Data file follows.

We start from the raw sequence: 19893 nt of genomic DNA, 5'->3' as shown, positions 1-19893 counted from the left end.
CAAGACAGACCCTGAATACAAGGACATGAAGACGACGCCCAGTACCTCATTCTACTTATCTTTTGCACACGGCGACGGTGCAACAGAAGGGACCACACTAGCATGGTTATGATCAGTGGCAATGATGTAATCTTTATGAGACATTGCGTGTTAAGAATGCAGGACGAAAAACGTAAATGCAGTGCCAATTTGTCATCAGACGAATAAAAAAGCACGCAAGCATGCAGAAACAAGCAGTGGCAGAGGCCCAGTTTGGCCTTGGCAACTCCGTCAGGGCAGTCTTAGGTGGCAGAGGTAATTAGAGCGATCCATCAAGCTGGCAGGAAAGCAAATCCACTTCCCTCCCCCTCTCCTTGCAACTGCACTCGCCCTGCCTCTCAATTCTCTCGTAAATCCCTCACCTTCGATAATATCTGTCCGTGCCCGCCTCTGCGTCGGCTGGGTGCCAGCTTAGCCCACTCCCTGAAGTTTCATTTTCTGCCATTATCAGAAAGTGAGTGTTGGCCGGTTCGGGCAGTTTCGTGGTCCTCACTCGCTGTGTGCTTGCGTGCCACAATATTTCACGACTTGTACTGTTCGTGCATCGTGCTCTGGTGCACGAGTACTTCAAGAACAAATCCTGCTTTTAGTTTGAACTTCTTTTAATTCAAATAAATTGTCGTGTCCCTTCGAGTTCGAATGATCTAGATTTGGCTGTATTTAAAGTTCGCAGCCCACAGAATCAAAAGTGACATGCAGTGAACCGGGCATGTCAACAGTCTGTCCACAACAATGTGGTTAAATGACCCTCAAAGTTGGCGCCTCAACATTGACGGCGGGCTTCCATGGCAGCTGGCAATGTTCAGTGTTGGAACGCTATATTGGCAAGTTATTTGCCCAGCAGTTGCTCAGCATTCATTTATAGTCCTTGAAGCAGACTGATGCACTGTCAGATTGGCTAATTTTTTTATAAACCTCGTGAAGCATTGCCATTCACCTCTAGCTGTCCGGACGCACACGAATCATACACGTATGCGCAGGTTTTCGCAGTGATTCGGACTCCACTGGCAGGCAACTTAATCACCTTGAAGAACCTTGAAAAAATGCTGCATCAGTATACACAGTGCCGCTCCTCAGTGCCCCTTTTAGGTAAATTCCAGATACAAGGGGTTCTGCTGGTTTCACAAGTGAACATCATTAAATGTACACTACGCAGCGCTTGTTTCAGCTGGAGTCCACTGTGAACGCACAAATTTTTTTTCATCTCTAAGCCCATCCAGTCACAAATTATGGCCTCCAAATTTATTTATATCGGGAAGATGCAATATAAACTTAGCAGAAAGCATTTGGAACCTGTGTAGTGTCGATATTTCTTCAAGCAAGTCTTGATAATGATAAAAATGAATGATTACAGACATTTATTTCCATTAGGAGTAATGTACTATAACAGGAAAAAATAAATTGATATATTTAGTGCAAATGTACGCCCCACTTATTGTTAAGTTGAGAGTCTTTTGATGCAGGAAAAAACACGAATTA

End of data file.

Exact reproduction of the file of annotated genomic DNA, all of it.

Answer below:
We start from the raw sequence: 19893 nt of genomic DNA, 5'->3' as shown, positions 1-19893 counted from the left end.
CAAGACAGACCCTGAATACAAGGACATGAAGACGACGCCCAGTACCTCATTCTACTTATCTTTTGCACACGGCGACGGTGCAACAGAAGGGACCACACTAGCATGGTTATGATCAGTGGCAATGATGTAATCTTTATGAGACATTGCGTGTTAAGAATGCAGGACGAAAAACGTAAATGCAGTGCCAATTTGTCATCAGACGAATAAAAAAGCACGCAAGCATGCAGAAACAAGCAGTGGCAGAGGCCCAGTTTGGCCTTGGCAACTCCGTCAGGGCAGTCTTAGGTGGCAGAGGTAATTAGAGCGATCCATCAAGCTGGCAGGAAAGCAAATCCACTTCCCTCCCCCTCTCCTTGCAACTGCACTCGCCCTGCCTCTCAATTCTCTCGTAAATCCCTCACCTTCGATAATATCTGTCCGTGCCCGCCTCTGCGTCGGCTGGGTGCCAGCTTAGCCCACTCCCTGAAGTTTCATTTTCTGCCATTATCAGAAAGTGAGTGTTGGCCGGTTCGGGCAGTTTCGTGGTCCTCACTCGCTGTGTGCTTGCGTGCCACAATATTTCACGACTTGTACTGTTCGTGCATCGTGCTCTGGTGCACGAGTACTTCAAGAACAAATCCTGCTTTTAGTTTGAACTTCTTTTAATTCAAATAAATTGTCGTGTCCCTTCGAGTTCGAATGATCTAGATTTGGCTGTATTTAAAGTTCGCAGCCCACAGAATCAAAAGTGACATGCAGTGAACCGGGCATGTCAACAGTCTGTCCACAACAATGTGGTTAAATGACCCTCAAAGTTGGCGCCTCAACATTGACGGCGGGCTTCCATGGCAGCTGGCAATGTTCAGTGTTGGAACGCTATATTGGCAAGTTATTTGCCCAGCAGTTGCTCAGCATTCATTTATAGTCCTTGAAGCAGACTGATGCACTGTCAGATTGGCTAATTTTTTTATAAACCTCGTGAAGCATTGCCATTCACCTCTAGCTGTCCGGACGCACACGAATCATACACGTATGCGCAGGTTTTCGCAGTGATTCGGACTCCACTGGCAGGCAACTTAATCACCTTGAAGAACCTTGAAAAAATGCTGCATCAGTATACACAGTGCCGCTCCTCAGTGCCCCTTTTAGGTAAATTCCAGATACAAGGGGTTCTGCTGGTTTCACAAGTGAACATCATTAAATGTACACTACGCAGCGCTTGTTTCAGCTGGAGTCCACTGTGAACGCACAAATTTTTTTTCATCTCTAAGCCCATCCAGTCACAAATTATGGCCTCCAAATTTATTTATATCGGGAAGATGCAATATAAACTTAGCAGAAAGCATTTGGAACCTGTGTAGTGTCGATATTTCTTCAAGCAAGTCTTGATAATGATAAAAATGAATGATTACAGACATTTATTTCCATTAGGAGTAATGTACTATAACAGGAAAAAATAAATTGATATATTTAGTGCAAATGTACGCCCCACTTATTGTTAAGTTGAGAGTCTTTTGATGCAGGAAAAAACACGAATTA